Image presentation: Over the years, medical grade monitors used for radiology have become stable because of their real-time auto-calibration, show images consistently by using the greyscale representation and standard mapping of pixels into luminance as defined by the DICOM (Digital Imaging and Communications in Medicine) standard and provide the required resolution which is getting closer to the actual pixel resolution of the digital image. We can depend on this technology for pathology as high-resolution color monitors, which show a larger field of view than can be seen through a microscope, are now available.

Image quality: Color calibration of the monitors using ICC profiles for color consistency occurs at the workstations. FDA-approved monitors, especially for digital pathology, are available. Reports have shown that color Gamma corrections at the monitor were needed for specific cases to provide diagnostic-quality images, but overall, these issues have proven to be manageable.


A Pathology image displayed on a computer Image Source: Barco

Telepathology: As with radiology, the COVID-19 pandemic significantly impacted remote interpretation. Instead of shipping slides around using your favorite carrier, the slide image source can keep the original physical slide and share the digital copies with the physician for interpretation. As with any other imaging specialty, remote pathology consultations have drastically increased.

Teaching, education, research, and collaboration: Lecturing to a group of students while they all have access to the same digital image, face-to-face or remotely, is invaluable. Creating a digital teaching file is much more practical than having a set of physical slides around. Having a repository available on digitized sides is critical for research purposes, clinical trials, and to provide training data sets for AI algorithms. For example, NIH provides a Covid digital pathology repository, and several academic institutions (Mayo and others) are making their library of digitized pathology images available.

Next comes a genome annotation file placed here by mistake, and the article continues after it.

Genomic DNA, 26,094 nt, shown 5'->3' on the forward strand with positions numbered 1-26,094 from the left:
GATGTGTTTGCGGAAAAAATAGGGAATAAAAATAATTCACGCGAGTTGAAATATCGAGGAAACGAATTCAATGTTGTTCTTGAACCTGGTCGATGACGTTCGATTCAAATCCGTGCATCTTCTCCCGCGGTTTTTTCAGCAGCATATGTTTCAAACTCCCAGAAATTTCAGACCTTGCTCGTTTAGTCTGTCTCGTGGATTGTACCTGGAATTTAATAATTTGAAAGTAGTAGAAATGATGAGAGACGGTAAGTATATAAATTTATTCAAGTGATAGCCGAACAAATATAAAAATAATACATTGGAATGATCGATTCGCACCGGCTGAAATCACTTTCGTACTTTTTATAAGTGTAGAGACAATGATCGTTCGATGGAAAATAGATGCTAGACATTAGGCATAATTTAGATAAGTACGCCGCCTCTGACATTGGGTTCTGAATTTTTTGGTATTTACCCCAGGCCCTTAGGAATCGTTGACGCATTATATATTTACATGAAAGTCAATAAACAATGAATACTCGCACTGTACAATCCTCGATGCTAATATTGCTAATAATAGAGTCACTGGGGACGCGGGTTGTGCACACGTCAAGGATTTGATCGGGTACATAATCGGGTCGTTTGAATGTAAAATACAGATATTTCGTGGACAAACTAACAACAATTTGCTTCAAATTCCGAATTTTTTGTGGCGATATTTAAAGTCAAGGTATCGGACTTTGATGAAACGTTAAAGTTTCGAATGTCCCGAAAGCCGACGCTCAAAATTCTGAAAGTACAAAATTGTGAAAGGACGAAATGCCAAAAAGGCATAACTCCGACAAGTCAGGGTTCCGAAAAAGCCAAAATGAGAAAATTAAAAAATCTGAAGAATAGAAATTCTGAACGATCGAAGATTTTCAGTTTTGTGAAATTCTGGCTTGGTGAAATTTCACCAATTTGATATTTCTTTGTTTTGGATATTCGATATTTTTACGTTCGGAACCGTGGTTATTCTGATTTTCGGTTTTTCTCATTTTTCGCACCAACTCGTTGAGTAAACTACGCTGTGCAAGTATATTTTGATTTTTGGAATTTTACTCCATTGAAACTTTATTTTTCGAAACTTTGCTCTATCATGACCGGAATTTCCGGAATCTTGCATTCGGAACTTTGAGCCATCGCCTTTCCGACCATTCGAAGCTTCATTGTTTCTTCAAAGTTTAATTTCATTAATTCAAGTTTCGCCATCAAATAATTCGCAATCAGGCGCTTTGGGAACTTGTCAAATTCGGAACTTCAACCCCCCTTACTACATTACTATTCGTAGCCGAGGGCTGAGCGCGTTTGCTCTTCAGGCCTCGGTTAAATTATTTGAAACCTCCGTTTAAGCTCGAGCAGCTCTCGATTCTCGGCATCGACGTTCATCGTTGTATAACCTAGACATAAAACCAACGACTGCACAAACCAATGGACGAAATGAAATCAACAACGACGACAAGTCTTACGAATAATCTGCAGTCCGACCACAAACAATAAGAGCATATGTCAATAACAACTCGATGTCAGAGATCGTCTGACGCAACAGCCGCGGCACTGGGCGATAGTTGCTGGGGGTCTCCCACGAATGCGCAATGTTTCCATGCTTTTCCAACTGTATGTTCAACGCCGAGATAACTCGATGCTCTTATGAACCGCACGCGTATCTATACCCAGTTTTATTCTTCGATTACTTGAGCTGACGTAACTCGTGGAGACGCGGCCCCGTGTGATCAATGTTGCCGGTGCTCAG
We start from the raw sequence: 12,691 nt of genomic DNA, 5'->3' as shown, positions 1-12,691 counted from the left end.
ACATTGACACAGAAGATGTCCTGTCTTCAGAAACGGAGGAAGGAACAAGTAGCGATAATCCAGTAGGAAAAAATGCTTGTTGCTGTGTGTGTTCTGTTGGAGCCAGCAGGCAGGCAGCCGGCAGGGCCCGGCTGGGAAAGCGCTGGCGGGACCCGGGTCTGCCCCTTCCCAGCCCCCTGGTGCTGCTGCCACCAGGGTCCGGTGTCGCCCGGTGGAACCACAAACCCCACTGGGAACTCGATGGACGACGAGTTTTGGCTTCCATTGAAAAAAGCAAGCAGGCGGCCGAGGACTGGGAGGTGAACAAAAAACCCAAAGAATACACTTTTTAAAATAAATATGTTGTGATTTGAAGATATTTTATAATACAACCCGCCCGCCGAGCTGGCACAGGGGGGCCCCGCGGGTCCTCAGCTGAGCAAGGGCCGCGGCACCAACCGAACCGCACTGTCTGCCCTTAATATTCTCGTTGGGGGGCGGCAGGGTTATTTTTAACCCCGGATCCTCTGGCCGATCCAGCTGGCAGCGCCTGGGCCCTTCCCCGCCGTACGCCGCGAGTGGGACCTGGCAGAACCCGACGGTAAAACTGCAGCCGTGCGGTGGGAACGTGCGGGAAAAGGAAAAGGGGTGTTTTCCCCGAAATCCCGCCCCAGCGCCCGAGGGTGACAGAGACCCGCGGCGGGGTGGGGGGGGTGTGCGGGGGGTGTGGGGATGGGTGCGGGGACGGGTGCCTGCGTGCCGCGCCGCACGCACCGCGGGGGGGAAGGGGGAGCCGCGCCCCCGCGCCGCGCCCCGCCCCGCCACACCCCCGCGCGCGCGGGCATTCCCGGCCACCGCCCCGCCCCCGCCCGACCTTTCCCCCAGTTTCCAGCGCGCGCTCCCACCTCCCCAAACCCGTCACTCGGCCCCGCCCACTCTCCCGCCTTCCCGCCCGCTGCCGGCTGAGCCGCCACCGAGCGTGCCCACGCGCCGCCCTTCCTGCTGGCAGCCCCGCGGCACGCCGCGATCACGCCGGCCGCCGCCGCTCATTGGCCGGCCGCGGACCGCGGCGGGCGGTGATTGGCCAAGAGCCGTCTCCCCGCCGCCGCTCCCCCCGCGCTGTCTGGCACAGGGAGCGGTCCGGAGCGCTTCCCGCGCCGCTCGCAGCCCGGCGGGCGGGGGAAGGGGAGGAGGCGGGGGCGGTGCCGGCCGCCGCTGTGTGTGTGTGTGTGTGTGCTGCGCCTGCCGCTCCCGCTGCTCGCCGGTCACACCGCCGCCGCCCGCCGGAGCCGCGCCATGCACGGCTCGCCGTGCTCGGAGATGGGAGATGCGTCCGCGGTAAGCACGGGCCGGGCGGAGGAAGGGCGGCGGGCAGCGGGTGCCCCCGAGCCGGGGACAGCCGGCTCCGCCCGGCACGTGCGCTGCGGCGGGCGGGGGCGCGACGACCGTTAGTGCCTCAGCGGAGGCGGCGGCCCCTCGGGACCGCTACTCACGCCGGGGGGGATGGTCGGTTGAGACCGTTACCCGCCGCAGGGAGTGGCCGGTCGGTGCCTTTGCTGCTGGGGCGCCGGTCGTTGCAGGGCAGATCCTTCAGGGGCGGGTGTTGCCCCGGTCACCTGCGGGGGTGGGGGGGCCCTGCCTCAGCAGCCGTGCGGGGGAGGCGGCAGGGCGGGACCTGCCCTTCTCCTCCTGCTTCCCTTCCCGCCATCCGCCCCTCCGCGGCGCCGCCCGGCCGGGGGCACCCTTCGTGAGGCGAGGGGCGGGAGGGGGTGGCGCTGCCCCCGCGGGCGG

“There are a lot of similarities between the digital transformation that happened in radiology and will need to happen in pathology. Key differences are ROI, workflow, and orchestration.”

Patient-centered access: A radiology diagnostic workstation is synchronized with an EHR for that patient to provide a patient-centric view. Many institutions log into their EHR to see the complete patient folder, which might include notes, lab results, history, and any other information available, and then access the images. Similarly, as a pathologist looks at a digital slide, they can simultaneously review any other pertinent information about the patient, which is typically shown on an additional monitor and synchronized with the study, meaning that when there is a context change between the patients in the pathology display, it automatically changes the respective patient information.

Workflow and User Adoption: The pathology workflow differs significantly from radiology. Implementing digital radiology eliminates the steps associated with film processing. However, with pathology, we still need the physical media, i.e., the slide, and we need to add at least one step for the scanning and potentially other steps for the QA of the digitized image. That is why downstream efficiency improvement using AI is critical to making a valid use case. Transitioning from traditional glass slide-based to digital pathology workflows requires change management and user adoption strategies. Training pathologists and healthcare professionals on new technologies, ensuring workflow efficiency, and overcoming resistance to change can be challenging but necessary for successful implementation.

Integration with the Laboratory Information System (LIS): The Accession Number is a crucial link between the scanner and LIS, typically using a barcode printed on the slide. The same link applies in radiology, where the EHR or RIS will assign a number to the order unique within the department and used to link the order with the images and report. When scanned, a slide will use this Accession Number to associate the order and patient demographic information so that the digital image can be tagged appropriately with that information, as the PACS will need that to update its image manager/database.